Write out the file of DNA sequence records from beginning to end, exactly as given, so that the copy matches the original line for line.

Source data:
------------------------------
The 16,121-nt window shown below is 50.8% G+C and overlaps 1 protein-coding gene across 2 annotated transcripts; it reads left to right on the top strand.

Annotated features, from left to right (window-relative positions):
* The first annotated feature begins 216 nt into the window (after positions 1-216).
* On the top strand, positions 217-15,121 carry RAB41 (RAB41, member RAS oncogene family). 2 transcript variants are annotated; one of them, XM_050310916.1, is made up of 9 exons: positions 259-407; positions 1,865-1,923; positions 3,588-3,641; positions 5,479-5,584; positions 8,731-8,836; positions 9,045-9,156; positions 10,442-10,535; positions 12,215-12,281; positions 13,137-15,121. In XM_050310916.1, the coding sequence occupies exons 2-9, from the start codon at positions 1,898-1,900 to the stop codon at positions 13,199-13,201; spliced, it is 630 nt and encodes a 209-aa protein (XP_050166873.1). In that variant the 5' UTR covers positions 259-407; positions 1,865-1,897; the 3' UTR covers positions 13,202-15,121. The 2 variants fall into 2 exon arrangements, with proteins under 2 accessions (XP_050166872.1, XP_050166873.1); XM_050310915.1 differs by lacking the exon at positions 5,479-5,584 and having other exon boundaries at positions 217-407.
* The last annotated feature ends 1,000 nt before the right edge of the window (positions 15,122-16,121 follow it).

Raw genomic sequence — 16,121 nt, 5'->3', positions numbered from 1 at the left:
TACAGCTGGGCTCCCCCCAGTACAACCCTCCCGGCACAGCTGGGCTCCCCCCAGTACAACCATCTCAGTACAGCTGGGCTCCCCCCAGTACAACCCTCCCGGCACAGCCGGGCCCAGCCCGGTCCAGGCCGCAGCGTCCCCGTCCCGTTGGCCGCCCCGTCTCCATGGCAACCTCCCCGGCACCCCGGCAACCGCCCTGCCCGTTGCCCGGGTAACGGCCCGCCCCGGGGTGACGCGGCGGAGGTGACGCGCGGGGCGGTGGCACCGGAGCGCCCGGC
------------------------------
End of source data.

The 16,121-nt window shown below is 50.8% G+C and overlaps 1 protein-coding gene across 2 annotated transcripts; it reads left to right on the top strand.

Annotated features, from left to right (window-relative positions):
* The first annotated feature begins 216 nt into the window (after positions 1-216).
* On the top strand, positions 217-15,121 carry RAB41 (RAB41, member RAS oncogene family). 2 transcript variants are annotated; one of them, XM_050310916.1, is made up of 9 exons: positions 259-407; positions 1,865-1,923; positions 3,588-3,641; positions 5,479-5,584; positions 8,731-8,836; positions 9,045-9,156; positions 10,442-10,535; positions 12,215-12,281; positions 13,137-15,121. In XM_050310916.1, the coding sequence occupies exons 2-9, from the start codon at positions 1,898-1,900 to the stop codon at positions 13,199-13,201; spliced, it is 630 nt and encodes a 209-aa protein (XP_050166873.1). In that variant the 5' UTR covers positions 259-407; positions 1,865-1,897; the 3' UTR covers positions 13,202-15,121. The 2 variants fall into 2 exon arrangements, with proteins under 2 accessions (XP_050166872.1, XP_050166873.1); XM_050310915.1 differs by lacking the exon at positions 5,479-5,584 and having other exon boundaries at positions 217-407.
* The last annotated feature ends 1,000 nt before the right edge of the window (positions 15,122-16,121 follow it).

Raw genomic sequence — 16,121 nt, 5'->3', positions numbered from 1 at the left:
TACAGCTGGGCTCCCCCCAGTACAACCCTCCCGGCACAGCTGGGCTCCCCCCAGTACAACCATCTCAGTACAGCTGGGCTCCCCCCAGTACAACCCTCCCGGCACAGCCGGGCCCAGCCCGGTCCAGGCCGCAGCGTCCCCGTCCCGTTGGCCGCCCCGTCTCCATGGCAACCTCCCCGGCACCCCGGCAACCGCCCTGCCCGTTGCCCGGGTAACGGCCCGCCCCGGGGTGACGCGGCGGAGGTGACGCGCGGGGCGGTGGCACCGGAGCGCCCGGC